Nov. 15, 2007 -- To Jim Stevenson, the cats under the San Luis Pass Bridge were more than a nuisance; they were a threat to the endangered birds he loved.
To John Newland, the toll taker on the bridge, the cats were family; he gave them names and spent his own money — hundreds of dollars each month — to feed them.
Stevenson is a prominent birder who owns a bed and breakfast in Galveston, Texas, that caters to birders. He is charged with cruelty to animals for shooting a cat he believed was preying on the endangered birds he worked so hard to protect. His trial in Galveston has become a magnet for the curious, who can't resist dropping in to hear the testimony, some of which has prompted laughter and disbelief from the jury.
Newland says Stevenson had no right to shoot the cat he called Mama Cat. Newland is an avowed cat lover, with four cats at home, who fed dozens of wild cats living under the bridge where he worked.
On Nov. 8, 2006, Stevenson used a .22 caliber rifle to shoot a cat under the San Luis Pass Bridge. Newland heard the shot and started chasing Stevenson's van, launching a wild chase that ended in an accident. Police responding to the scene found a cat shot in the back, and Stevenson was arrested.
It is not illegal in Texas to shoot a feral cat. It is illegal to shoot someone's pet.
The question for the jury is whether the cat that was killed was owned by Newland. He fed it, but he didn't get it vaccinated, and it didn't go home with him. So how could he own the cat?
Ted Nelson, who is representing Stevenson, says there are three key issues for the jury: Was it a feral cat? Does the cat have an owner? Did Stevenson know the cat was owned? If he did not know, then he is not guilty, Nelson said.
Nelson admits it was tough seating a jury in the case.
"Six or seven people got struck because they thought it was the biggest waste of their time," Nelson said. "They couldn't believe they got called down to court to talk about a bird and a cat. Much of those people were more dog people than cat people. Some of the people on the jury have cats and are professed cat lovers. I don't think it comes down to bird versus cat. I think it ultimately comes down to the law."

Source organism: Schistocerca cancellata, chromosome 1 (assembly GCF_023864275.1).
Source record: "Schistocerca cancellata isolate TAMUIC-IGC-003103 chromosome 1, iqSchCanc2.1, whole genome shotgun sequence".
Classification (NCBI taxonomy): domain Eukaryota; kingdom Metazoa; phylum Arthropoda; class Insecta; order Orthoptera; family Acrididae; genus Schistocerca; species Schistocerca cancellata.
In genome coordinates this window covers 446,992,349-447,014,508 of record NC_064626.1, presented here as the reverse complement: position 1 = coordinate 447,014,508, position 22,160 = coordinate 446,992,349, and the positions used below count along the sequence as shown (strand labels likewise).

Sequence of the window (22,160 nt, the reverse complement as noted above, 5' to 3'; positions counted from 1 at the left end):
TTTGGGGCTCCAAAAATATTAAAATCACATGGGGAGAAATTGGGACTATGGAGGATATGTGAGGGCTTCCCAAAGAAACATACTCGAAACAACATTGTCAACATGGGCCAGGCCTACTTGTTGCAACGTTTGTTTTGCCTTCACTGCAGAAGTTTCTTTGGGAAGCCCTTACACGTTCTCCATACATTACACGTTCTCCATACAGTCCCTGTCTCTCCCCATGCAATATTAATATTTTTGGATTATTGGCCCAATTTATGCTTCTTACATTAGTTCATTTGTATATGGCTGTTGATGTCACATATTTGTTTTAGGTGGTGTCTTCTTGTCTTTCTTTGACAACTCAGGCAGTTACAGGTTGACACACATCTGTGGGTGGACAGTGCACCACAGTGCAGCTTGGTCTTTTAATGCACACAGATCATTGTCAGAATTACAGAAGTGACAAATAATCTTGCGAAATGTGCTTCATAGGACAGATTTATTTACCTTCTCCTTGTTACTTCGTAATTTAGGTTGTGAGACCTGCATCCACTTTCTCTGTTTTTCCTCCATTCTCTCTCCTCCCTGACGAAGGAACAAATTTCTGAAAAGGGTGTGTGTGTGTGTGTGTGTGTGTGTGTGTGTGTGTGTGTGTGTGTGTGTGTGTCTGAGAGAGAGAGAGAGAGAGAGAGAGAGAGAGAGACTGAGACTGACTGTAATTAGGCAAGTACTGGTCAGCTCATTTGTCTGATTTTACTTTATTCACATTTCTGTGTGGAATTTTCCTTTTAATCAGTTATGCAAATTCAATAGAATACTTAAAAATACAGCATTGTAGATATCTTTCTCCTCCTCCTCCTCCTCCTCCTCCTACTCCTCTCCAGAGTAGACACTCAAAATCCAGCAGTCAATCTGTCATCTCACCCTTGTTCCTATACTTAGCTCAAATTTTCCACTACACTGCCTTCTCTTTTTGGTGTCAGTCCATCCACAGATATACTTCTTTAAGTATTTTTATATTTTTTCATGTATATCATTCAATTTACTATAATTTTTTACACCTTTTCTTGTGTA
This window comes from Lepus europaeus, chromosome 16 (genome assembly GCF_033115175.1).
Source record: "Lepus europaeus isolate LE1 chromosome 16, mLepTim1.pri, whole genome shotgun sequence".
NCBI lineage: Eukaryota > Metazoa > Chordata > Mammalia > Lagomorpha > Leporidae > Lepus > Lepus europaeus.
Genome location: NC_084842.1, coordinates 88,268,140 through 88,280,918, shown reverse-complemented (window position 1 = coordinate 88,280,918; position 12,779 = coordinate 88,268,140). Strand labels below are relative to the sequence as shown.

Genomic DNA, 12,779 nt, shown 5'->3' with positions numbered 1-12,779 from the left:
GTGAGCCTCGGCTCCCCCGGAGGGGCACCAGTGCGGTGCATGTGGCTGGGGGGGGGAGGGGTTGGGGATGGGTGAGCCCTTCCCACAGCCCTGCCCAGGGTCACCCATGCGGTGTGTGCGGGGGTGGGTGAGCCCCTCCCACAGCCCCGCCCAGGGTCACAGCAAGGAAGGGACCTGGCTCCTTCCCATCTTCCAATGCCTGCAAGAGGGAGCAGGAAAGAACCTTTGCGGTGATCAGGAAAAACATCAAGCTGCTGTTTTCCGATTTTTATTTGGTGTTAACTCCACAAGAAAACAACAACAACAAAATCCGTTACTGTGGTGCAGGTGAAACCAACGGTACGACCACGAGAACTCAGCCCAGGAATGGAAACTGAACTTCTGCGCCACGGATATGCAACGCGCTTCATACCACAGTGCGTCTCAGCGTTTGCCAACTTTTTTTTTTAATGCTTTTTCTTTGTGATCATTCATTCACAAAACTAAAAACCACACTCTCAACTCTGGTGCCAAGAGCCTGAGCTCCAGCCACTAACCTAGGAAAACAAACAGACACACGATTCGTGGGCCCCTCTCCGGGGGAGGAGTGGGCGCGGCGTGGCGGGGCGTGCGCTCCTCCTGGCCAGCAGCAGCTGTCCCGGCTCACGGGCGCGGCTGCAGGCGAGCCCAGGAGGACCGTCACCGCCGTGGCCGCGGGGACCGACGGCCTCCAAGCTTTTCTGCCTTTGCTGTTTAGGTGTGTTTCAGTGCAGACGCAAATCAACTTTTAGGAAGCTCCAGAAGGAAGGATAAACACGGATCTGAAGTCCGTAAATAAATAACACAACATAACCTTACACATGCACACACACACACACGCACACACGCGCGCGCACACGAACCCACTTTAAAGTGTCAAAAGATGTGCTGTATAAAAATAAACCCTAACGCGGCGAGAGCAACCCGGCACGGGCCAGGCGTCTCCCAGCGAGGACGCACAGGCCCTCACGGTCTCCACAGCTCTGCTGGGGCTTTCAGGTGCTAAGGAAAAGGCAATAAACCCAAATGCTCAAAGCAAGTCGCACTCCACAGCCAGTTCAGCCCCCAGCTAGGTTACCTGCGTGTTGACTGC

One woman who came to observe shook her head during some of the testimony. During a break in the trial she said, "I can't believe this is actually a trial. Cats have been killing birds for centuries and they are predators. This is just insane."
"Feral cat colonies are common throughout the United States," said William Clark, a wildlife biologist at Texas A&M University who has spent years studying feral cat colonies, like the one living under the bridge in Galveston. "It is a domestic cat that has gone wild. They aren't under the care of humans, nor do they necessarily want to be."
Clark said he doesn't think the cat lovers and bird lovers in this case will come to terms.
"It's too emotional. It is not getting down to the hard-core science of the issue on both sides," he said. "Each group is generally committed to their point of view, but at the same time feral cats can do damage to the natural populations of wildlife — there is no question about it. And at the same time there are people in these United States who are basically cat lovers — any cat. They just like cats and the two groups will never come together, they will never compromise."
The stakes are high for Stevenson. If convicted, he faces a sentence of six months to two years in prison, and a $10,000 fine.